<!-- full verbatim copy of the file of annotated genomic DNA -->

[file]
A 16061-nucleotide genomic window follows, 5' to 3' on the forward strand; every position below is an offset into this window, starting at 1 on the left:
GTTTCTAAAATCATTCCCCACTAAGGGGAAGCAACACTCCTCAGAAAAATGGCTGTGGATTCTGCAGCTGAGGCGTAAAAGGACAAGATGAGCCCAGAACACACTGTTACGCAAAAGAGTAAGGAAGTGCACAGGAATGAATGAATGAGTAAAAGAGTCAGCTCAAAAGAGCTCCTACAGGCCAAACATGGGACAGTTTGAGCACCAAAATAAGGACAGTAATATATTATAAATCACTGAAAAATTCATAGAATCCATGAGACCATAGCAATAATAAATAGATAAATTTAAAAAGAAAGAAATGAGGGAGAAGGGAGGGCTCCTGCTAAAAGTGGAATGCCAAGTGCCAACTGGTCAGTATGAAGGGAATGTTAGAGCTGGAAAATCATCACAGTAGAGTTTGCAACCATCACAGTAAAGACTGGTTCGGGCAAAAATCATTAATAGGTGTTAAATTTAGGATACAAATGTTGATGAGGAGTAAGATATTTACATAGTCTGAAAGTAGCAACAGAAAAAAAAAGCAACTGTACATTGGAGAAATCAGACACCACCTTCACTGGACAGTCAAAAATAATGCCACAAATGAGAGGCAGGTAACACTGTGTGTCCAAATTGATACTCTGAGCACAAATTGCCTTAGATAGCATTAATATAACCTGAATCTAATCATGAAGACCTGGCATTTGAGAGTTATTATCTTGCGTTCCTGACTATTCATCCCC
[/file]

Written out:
A 16061-nucleotide genomic window follows, 5' to 3' on the forward strand; every position below is an offset into this window, starting at 1 on the left:
GTTTCTAAAATCATTCCCCACTAAGGGGAAGCAACACTCCTCAGAAAAATGGCTGTGGATTCTGCAGCTGAGGCGTAAAAGGACAAGATGAGCCCAGAACACACTGTTACGCAAAAGAGTAAGGAAGTGCACAGGAATGAATGAATGAGTAAAAGAGTCAGCTCAAAAGAGCTCCTACAGGCCAAACATGGGACAGTTTGAGCACCAAAATAAGGACAGTAATATATTATAAATCACTGAAAAATTCATAGAATCCATGAGACCATAGCAATAATAAATAGATAAATTTAAAAAGAAAGAAATGAGGGAGAAGGGAGGGCTCCTGCTAAAAGTGGAATGCCAAGTGCCAACTGGTCAGTATGAAGGGAATGTTAGAGCTGGAAAATCATCACAGTAGAGTTTGCAACCATCACAGTAAAGACTGGTTCGGGCAAAAATCATTAATAGGTGTTAAATTTAGGATACAAATGTTGATGAGGAGTAAGATATTTACATAGTCTGAAAGTAGCAACAGAAAAAAAAAGCAACTGTACATTGGAGAAATCAGACACCACCTTCACTGGACAGTCAAAAATAATGCCACAAATGAGAGGCAGGTAACACTGTGTGTCCAAATTGATACTCTGAGCACAAATTGCCTTAGATAGCATTAATATAACCTGAATCTAATCATGAAGACCTGGCATTTGAGAGTTATTATCTTGCGTTCCTGACTATTCATCCCC